Siblings Improve Adult Psychosocial Health of Individuals who Experienced Parental Divorce in Childhood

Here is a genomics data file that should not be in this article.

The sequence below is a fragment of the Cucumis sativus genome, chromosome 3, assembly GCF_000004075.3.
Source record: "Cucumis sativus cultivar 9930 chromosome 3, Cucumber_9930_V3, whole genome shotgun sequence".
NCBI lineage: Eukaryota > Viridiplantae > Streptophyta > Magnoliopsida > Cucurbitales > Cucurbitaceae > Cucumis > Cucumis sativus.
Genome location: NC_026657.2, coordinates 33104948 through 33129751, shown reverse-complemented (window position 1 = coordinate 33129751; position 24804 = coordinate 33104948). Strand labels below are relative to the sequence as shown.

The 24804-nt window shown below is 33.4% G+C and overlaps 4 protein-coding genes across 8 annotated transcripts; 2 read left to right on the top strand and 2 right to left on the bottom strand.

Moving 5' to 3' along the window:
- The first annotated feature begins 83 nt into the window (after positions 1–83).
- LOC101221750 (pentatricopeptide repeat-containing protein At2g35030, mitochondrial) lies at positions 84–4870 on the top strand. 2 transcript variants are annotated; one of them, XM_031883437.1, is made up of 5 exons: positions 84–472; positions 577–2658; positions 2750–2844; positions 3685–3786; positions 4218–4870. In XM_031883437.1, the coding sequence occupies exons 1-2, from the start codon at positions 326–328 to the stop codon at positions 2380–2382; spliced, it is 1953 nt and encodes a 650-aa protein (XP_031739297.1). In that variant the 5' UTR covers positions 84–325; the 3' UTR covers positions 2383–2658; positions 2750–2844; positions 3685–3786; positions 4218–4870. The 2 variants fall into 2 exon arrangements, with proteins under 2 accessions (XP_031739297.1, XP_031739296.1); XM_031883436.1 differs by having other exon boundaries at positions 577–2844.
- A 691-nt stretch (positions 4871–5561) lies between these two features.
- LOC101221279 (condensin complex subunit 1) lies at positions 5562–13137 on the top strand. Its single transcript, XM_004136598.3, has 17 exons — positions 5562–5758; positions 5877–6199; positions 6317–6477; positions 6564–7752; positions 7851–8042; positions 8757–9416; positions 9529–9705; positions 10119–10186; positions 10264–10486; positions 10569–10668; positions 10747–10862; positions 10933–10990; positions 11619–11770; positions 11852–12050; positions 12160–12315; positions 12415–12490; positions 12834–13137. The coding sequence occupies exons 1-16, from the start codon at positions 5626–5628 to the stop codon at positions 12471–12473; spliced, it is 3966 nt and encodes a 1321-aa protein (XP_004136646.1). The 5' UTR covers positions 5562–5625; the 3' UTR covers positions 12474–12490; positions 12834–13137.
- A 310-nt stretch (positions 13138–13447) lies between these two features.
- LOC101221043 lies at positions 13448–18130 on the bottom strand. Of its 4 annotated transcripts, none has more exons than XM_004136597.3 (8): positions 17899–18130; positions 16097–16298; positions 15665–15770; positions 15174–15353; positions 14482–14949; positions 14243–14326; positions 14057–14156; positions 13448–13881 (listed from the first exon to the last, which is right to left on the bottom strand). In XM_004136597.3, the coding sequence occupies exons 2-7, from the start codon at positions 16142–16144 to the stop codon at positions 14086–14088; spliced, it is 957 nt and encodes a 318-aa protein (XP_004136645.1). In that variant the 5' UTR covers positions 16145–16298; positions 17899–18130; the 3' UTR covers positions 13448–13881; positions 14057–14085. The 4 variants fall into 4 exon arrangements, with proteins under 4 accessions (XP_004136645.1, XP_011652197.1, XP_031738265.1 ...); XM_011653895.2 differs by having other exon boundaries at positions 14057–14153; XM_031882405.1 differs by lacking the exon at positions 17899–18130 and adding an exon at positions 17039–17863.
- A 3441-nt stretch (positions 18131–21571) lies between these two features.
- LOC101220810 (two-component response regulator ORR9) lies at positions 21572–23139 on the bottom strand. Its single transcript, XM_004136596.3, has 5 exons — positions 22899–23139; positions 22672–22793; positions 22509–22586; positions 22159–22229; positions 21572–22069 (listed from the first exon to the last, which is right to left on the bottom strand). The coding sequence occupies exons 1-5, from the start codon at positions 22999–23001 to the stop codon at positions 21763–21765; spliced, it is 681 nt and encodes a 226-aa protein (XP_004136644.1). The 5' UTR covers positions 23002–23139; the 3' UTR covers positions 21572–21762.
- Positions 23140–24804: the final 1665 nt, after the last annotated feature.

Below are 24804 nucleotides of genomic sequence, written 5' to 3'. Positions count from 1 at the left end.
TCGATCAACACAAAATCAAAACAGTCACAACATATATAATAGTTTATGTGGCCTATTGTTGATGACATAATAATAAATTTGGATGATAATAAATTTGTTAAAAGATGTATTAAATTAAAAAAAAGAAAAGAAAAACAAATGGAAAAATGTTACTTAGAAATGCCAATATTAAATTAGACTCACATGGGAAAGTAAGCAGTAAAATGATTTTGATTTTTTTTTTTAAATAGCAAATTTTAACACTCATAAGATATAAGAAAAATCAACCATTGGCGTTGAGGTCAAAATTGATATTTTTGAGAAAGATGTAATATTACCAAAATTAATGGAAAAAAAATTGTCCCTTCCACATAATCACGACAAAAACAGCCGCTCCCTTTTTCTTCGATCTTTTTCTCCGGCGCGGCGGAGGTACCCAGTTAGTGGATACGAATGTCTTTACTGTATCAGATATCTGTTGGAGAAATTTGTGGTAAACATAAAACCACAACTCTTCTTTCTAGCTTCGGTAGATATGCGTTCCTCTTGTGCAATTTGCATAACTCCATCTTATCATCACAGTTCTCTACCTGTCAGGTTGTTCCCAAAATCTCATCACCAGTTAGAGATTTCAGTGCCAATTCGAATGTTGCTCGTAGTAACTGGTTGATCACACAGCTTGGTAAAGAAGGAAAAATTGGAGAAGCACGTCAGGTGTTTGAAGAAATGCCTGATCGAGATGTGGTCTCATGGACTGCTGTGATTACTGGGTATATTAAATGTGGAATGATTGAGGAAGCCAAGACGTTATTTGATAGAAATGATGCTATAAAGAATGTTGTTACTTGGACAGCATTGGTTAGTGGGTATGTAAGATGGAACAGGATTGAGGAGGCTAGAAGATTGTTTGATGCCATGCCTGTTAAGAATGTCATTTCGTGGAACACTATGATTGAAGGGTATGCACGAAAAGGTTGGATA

Adverse Childhood Experiences, or ACEs, have been found to have a significant negative impact on childhood and adult health, both physical and psychological. In the U.S., parental divorce is one of the most common ACEs. Recent research has focused on ways to buffer against the negative health effects associated with ACEs. Sibling relationships have been found to lead to improved health and psychosocial functioning in high conflict households. This study explores whether the presence of siblings also improves health and psychosocial functioning in the context of parental divorce. The study reported in this thesis analyzes data from a previous study to determine if siblings are a potential buffer against the negative effects correlated with parental divorce. Results indicate that the number of siblings does positively impact psychosocial functioning in adulthood of individuals who experienced parental divorce as a child. These findings can be used to guide future research in understanding the importance of sibling relationships for the health of individuals who have experienced parental divorce.